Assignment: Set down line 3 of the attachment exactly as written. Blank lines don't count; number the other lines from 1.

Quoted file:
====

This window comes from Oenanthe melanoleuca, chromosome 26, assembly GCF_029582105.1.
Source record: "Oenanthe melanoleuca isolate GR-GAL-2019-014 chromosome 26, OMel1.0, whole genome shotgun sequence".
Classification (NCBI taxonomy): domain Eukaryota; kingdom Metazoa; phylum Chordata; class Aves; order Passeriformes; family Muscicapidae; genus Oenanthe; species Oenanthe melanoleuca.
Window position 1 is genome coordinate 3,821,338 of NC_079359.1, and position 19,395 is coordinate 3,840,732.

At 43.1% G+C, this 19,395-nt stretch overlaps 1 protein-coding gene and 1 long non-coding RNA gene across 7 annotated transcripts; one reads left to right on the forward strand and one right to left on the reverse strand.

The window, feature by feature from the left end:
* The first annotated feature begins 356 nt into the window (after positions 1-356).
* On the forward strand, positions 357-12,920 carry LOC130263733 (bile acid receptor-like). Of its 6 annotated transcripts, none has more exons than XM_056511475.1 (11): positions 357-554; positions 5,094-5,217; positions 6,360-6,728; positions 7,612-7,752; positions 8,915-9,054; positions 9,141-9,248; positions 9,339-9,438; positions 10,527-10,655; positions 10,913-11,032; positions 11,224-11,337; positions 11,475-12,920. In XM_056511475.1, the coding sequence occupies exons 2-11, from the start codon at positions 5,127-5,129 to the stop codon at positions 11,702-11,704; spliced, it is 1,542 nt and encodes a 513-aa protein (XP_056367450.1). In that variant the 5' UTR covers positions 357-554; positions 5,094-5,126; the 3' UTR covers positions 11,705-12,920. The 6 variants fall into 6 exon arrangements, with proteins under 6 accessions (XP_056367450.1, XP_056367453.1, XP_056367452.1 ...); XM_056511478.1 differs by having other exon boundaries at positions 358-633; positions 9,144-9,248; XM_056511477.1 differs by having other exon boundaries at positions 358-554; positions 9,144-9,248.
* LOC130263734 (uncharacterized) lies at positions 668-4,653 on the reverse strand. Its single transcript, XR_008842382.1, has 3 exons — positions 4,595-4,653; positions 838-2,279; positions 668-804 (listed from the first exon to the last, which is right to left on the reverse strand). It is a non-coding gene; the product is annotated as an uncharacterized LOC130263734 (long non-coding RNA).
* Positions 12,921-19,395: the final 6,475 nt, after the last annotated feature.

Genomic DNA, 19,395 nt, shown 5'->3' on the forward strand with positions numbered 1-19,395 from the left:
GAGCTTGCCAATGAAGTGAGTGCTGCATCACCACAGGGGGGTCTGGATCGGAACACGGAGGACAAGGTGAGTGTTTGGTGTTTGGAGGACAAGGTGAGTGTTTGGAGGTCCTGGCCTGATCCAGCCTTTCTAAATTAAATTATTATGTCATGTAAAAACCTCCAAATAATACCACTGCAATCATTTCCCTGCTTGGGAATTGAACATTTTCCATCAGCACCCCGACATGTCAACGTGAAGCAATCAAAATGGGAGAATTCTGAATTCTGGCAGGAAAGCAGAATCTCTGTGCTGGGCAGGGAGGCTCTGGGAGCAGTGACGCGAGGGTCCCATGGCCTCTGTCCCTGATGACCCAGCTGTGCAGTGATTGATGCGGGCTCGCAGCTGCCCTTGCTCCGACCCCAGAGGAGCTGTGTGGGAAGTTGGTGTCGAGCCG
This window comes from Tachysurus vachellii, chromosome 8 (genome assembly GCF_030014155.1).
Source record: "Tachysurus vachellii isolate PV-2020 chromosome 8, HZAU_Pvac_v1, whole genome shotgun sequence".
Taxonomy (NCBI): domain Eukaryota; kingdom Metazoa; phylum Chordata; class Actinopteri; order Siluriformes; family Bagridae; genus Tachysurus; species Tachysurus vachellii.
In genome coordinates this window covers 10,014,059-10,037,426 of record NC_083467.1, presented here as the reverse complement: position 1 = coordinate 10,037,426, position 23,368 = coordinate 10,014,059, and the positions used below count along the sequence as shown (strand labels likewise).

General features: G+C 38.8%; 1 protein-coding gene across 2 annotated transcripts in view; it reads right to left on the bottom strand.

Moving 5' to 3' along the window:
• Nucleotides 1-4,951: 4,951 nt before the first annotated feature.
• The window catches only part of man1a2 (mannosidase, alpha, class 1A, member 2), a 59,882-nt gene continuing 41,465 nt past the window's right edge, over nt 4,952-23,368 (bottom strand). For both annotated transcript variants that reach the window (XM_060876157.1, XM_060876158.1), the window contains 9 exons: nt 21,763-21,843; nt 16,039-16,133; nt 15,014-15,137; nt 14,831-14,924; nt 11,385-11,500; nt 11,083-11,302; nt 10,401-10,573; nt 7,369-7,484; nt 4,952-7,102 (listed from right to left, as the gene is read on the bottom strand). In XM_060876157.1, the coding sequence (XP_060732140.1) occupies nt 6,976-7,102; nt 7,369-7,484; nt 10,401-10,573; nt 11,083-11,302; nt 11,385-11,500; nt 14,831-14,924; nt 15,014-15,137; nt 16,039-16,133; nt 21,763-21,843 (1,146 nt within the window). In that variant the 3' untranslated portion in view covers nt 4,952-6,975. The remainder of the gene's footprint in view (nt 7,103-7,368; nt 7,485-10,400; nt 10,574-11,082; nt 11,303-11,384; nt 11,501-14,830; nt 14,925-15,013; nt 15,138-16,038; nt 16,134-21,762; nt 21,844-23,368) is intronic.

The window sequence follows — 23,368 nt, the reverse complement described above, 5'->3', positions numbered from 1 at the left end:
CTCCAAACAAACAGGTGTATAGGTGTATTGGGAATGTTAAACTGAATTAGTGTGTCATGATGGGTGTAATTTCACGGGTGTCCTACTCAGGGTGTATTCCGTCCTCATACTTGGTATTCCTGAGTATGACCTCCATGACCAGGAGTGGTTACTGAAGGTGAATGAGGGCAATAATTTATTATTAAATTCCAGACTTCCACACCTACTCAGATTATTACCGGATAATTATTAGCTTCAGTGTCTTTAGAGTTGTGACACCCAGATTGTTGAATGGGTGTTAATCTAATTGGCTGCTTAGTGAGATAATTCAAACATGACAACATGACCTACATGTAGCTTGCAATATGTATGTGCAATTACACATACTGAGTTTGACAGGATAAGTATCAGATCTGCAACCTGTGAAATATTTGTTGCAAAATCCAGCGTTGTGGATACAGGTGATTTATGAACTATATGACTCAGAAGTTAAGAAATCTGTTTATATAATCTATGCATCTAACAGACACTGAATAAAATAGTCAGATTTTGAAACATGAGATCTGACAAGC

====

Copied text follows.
Classification (NCBI taxonomy): domain Eukaryota; kingdom Metazoa; phylum Chordata; class Aves; order Passeriformes; family Muscicapidae; genus Oenanthe; species Oenanthe melanoleuca.